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New 2-D Material for Next Generation High-Speed Electronics

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artist impression of high carrier mobility

Artist impression of high carrier mobility through layered molybdenum oxide crystal lattice.

Credit: Dr Daniel J White / ScienceFX

Researchers at the Commonwealth Scientific and Industrial Research Organization (CSIRO) and RMIT University have developed a two-dimensional material they say could revolutionize the electronics market. The material consists of layers of crystals known as molybdenum oxides, which have unique properties that encourage the free flow of electrons at ultra-high speeds.

The researchers developed a technique that adapts graphene to create the new conductive nano-material, which consists of layered sheets. "Within these layers, electrons are able to zip through at high speeds with minimal scattering," says CSIRO's Serge Zhuiykov. "The importance of our breakthrough is how quickly and fluently electrons — which conduct electricity — are able to flow through the new material."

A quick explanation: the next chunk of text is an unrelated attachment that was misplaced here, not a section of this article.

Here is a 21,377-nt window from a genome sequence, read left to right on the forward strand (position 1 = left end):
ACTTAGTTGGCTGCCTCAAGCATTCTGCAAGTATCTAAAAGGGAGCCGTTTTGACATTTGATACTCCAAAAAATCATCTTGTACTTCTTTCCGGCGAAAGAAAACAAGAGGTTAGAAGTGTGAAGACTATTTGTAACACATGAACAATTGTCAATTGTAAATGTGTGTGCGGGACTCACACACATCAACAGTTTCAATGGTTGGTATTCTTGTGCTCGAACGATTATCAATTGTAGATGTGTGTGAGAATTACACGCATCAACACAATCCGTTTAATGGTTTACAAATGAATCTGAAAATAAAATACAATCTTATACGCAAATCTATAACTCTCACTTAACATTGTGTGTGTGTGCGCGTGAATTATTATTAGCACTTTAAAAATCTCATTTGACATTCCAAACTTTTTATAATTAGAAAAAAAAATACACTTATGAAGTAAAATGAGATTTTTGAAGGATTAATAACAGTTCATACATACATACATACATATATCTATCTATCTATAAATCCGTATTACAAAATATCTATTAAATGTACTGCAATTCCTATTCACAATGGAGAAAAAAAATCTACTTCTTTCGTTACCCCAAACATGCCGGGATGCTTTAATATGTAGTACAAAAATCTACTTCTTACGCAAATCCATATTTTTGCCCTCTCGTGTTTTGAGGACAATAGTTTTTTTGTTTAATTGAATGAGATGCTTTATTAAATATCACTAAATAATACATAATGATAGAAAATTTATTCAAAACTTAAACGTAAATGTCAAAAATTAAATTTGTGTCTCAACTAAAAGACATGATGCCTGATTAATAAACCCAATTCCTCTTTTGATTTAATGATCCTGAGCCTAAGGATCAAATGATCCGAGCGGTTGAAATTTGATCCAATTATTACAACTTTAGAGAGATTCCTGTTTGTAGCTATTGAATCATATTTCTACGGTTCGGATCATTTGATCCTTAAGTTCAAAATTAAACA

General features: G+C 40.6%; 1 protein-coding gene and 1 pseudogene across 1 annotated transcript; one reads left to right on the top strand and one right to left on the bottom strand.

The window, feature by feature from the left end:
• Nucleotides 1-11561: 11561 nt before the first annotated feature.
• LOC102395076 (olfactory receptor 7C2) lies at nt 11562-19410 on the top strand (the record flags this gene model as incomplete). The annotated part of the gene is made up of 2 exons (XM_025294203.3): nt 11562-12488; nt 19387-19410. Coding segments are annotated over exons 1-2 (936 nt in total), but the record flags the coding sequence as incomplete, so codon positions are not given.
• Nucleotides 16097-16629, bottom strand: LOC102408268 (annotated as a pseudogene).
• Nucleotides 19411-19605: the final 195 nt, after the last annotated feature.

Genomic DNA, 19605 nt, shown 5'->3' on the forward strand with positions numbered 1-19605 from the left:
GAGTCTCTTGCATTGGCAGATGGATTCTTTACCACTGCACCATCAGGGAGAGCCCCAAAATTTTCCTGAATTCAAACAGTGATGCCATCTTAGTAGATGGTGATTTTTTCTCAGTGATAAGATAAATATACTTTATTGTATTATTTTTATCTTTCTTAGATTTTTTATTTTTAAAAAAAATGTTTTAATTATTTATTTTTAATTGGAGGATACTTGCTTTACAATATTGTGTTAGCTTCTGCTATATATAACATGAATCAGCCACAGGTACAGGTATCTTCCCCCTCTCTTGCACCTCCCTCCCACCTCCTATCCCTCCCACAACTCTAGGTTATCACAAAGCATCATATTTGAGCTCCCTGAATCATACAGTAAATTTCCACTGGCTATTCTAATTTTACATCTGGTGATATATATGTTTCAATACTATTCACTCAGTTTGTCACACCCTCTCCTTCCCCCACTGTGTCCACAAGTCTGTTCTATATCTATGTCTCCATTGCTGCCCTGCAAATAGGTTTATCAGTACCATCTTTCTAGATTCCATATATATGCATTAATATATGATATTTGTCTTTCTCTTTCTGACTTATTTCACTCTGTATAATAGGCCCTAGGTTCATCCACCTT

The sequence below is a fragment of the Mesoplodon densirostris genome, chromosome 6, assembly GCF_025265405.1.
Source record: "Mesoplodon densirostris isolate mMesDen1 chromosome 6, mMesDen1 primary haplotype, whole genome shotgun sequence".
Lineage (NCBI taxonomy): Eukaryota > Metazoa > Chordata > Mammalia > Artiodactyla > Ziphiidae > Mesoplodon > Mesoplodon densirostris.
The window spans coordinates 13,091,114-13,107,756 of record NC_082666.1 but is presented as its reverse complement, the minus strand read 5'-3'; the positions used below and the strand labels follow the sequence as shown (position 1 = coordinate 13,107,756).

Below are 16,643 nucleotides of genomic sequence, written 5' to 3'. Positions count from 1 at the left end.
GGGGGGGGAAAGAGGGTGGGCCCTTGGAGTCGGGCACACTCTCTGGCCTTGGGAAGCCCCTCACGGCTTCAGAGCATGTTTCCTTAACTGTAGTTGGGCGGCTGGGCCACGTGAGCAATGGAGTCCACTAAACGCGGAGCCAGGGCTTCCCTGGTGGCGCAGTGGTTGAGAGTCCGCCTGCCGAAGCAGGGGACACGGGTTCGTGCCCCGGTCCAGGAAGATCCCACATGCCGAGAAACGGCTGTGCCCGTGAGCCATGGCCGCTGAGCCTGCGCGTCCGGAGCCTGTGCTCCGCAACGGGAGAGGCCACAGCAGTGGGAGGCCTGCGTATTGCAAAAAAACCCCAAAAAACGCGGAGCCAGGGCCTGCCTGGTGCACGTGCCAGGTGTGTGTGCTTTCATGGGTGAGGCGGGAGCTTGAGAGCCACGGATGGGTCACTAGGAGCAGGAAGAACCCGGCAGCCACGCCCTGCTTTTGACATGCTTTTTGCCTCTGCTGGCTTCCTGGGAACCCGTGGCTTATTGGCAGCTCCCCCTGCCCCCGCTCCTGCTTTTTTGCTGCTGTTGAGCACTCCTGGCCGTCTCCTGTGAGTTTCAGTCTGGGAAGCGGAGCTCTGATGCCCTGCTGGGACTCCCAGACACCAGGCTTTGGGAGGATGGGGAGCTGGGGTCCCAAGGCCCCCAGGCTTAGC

The researchers were able to remove "road blocks" that could obstruct the electrons, an essential step for the development of high-speed electronics, says RMIT professor Kourosh Kalantar-zadeh. "Quite simply, if electrons can pass through a structure quicker, we can build devices that are smaller and transfer data at much higher speeds," Kalantar-zadeh says.

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Abstracts Copyright © 2013 Information Inc., Bethesda, Maryland, USA


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